Death of pioneering Irishwoman who redefined elderly care in her community

Death of pioneering Irishwoman who redefined elderly care in her community

AN Irishwoman widely deemed to have redefined the way her local services cared for patients with dementia has died.

Elizabeth ‘Betty’ Hunter was born in Dun Laoghaire, county Dublin in 1932, and grew up in a loving family with four sisters and four brothers.

She arrived in Coventry in 1964 with her husband Tommy and a young family and settled in the Earlsdon area of the city.

In the early 1970’s she was an active member of the All Souls Church parish in Chapelfields, and became a member of charitable support group, the All Souls Development Association.

The mother-of-six would later start work as a part-time carer for Coventry City Council, initially based at Aldermoor Lodge in Stoke Aldermoor

Whilst working there she had a chance meeting with the then Director of Coventry Social Services, Tom White, who was so impressed with her work that he signed her up for a formal training course which led to her becoming a fully qualified Social Worker some years later.

Once qualified, Mrs Hunter progressed through numerous roles withing the council eventually managing several care homes including George Rowley House in Canley for many years.

During this period Mrs Hunter became a founder member of the Coventry Branch of the Alzheimer’s Society, an illness that was not well understood in those early days.

Over the years she had the pleasure of working with Professor Graham Stokes, who subsequently went on to become a nationally recognised expert in dementia care provision.

Elizabeth Hunter hailed from Dublin originally

During this period George Rowley House, which was managed by Mrs Hunter, became the first residential care home in the city to pilot a pioneering dementia unit, as a collaboration between NHS and Social Care.

She and Professor Stokes were responsible for the training in the successful pilot scheme, which helped to develop the understanding and best practice for the treatment of dementia patients across the city.

She retired from the Council in 1992, however, she was subsequently asked to return on a couple of occasions to provide support and training to several care homes in Earlsdon and Tile Hill.

In 1995 she launched her own business Care Associates.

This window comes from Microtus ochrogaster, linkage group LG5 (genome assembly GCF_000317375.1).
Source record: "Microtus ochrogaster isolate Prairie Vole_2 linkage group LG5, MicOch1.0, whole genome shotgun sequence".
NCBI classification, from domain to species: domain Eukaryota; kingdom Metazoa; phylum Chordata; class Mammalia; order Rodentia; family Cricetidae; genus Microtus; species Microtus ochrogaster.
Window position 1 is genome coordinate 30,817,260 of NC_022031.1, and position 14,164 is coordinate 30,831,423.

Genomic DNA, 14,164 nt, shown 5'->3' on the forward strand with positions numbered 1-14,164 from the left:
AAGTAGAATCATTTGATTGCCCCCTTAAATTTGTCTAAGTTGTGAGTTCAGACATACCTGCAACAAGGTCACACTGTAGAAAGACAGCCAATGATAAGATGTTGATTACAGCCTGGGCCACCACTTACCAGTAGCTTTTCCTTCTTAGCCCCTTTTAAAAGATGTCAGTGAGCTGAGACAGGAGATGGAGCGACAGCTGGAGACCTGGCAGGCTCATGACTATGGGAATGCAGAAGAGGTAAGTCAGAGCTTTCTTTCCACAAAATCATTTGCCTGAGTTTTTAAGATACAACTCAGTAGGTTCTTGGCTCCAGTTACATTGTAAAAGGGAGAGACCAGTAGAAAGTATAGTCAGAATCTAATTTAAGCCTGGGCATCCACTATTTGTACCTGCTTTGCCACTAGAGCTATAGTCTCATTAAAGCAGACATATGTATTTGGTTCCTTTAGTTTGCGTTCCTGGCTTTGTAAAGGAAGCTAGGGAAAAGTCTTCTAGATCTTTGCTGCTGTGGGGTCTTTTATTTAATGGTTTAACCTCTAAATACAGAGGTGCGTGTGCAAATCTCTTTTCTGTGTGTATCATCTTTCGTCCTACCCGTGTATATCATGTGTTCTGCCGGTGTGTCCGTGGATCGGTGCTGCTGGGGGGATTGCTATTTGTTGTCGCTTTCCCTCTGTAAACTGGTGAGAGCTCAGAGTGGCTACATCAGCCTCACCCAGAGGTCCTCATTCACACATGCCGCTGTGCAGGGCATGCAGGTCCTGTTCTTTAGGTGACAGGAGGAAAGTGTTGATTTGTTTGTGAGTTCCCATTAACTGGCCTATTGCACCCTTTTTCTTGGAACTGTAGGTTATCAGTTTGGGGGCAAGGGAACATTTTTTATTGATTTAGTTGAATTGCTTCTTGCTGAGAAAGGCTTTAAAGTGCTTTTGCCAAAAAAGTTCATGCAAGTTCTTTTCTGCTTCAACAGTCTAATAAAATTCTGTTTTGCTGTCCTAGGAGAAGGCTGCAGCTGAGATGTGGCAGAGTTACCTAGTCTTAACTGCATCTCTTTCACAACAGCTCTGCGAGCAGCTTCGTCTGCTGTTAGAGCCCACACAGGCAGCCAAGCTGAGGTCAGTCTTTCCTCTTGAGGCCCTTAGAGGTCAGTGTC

The company has since specialised in providing highly-trained staff to support elderly clients who require care at home, with particular emphasis on caring for those with dementia.

This family business has gone from strength to strength and continues to employee many of the original team who joined the company over 20 years ago.

Over the years Professor Stokes remained a close friend of Mrs Hunter’s, returning to Coventry on a number of occasions to visit Care Associates.

Uniquely, he provided invaluable further training in dementia care to staff at Care Associates thus benefiting countless families across the city who relied on them for the care of their loved ones.

Mrs Hunter always remained proud of her Irish roots and was an active member of the Coventry Irish Society.

She featured in the Coventry Heart Irish Home’ exhibition, which was arranged by the Society’s Simon McCarthy at the Herbert Art Gallery in 2018.

During her own personal battle with Alzheimer’s disease, Mrs Hunter was cared for by many of the same staff whom she had trained at Care Associates many years before.

She passed away peacefully at home with her family at her bedside.

A Requiem Mass will be held at All Souls Church, Coventry, following this Mrs Hunter will make her final journey across the Irish Sea to her hometown of Dun Laoghaire for a funeral Mass and burial with her beloved late husband Tommy.

Mrs Hunter’s family have set up a Just Giving page to raise funds in her honour for the Alzheimer's Society.

To donate click here.